Book 1 Grammar. Section iii. 1-3

The common letters






(detail) Brit.Lib. Harley MS 3035 f.4r (1495 AD). ‘The Etymologies’

(detail) Brit.Lib. MS Additional 60577 f.120r (15th century)

(detail) Brit.Lib. MS Arundel 173 f. 63v Southern France, first half of the twelfth century.

(detail) Brit.Lib. Royal MS 6 C VI f. 33v. letter Q from Ch19 of Moralia in Job. (1st quarter of the 12th century, c. 1108- before c. 1122).
In Practice


A child’s first introduction to letters was through practice on the erasable wax surface of a tabula, usually of wood.  Finer materials used in later life might include ivory.

Met Museum, Cloisters Collection No 66.211a,b (14thC)

Letters of Memory

Isidore’s associating writing with remembering was a trope which survived – just as the tabula did – for centuries after the introduction of paper or printing.

In Elizabethan England, for example,  Hamlet is filled with allusion to these tablets, called ‘tables’, and to other forms of re-usable writing materials.   Swearing vengeance for his father’s murder, Hamlet vows to wipe from his memory all trivial and foolish records; all proverbial sayings from other books, all forms and all past impressions derived from youth and observation, so that unmixed with any baser matter only his father’s commandment will remain. (For the Elizabethan English verses see Hamlet, Act 1 Scene 5 ll, 95–104)

For other forms of erasable writing material see Peter Stallybrass, Roger Charter, J.F. Ranklin Mowery and Heather Wolfe, ‘Hamlet’s Tables and the Technologies of Writing in Renaissance England’, Shakespeare Quarterly, Vol.55 No.4 (2004) pp. 379–419. (Available through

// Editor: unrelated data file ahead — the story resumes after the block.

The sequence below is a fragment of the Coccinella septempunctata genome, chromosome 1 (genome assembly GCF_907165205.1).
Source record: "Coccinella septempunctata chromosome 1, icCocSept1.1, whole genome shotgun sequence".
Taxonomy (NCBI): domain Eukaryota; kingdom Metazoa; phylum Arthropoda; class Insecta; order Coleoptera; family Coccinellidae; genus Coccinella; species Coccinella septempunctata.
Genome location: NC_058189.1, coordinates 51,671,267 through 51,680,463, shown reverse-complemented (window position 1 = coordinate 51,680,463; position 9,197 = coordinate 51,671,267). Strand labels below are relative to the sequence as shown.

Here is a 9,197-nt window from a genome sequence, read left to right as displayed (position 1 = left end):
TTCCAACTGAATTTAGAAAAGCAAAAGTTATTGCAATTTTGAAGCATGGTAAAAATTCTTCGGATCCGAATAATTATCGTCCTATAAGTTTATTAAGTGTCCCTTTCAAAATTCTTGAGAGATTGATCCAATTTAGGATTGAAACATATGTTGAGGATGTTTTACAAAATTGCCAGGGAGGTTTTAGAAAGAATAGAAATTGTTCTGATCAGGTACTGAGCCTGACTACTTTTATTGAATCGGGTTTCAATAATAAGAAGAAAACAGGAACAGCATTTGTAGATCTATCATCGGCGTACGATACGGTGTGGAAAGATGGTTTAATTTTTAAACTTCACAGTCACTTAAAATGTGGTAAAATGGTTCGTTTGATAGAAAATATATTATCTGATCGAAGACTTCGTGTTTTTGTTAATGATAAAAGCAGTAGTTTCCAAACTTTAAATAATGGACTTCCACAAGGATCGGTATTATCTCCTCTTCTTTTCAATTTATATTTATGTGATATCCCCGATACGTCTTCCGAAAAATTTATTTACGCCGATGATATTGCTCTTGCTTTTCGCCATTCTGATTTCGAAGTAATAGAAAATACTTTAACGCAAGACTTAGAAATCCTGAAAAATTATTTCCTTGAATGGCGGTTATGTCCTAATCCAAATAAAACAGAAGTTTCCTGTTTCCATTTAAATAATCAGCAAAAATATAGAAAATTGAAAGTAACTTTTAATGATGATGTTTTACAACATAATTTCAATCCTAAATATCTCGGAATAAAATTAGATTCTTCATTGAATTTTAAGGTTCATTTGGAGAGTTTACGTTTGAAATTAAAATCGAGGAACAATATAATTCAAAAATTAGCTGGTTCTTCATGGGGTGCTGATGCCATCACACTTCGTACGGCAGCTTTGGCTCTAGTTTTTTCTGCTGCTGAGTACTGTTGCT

More Useful Links
(detail) Copenhagen, Det Kongelige Bibliotek, ms. NKS 218 4 f.46v (1150 AD)

ABC-Clio’s Dictionary online has excellent definitions, linked to physical examples from major collections.

A 6thC Greek tabula with its stylus and eraser is in the Schøyen Collection, MS 608.

David Kelsey’s folio at pinterest presently has an excellent collection of images, properly referenced.

Michelle Brown, ‘The Role of the Wax Tablet in Medieval Literacy’, The British Library Journal, Vol. 20, No. 1 (SPRING 1994), pp. 1-16. Available through JSTOR or online as a pdf. https//

Folger Library, ‘Technologies of Writing in the Age of Print: tools for writing’. Record of an exhibition. Includes image (here) of the front of a seventeenth-century tabula.

Alphabets – Pattern books:
detail from the Macclesfield Pattern Book f.24r

Henry Shaw, The Hand book of Medieval Patterns and Devices (1856). The whole is available for download through

Two fifteenth century Pattern books are in the British Library:


‘that the may lerne’ (detail) BL MS Add 60577 fol 56v

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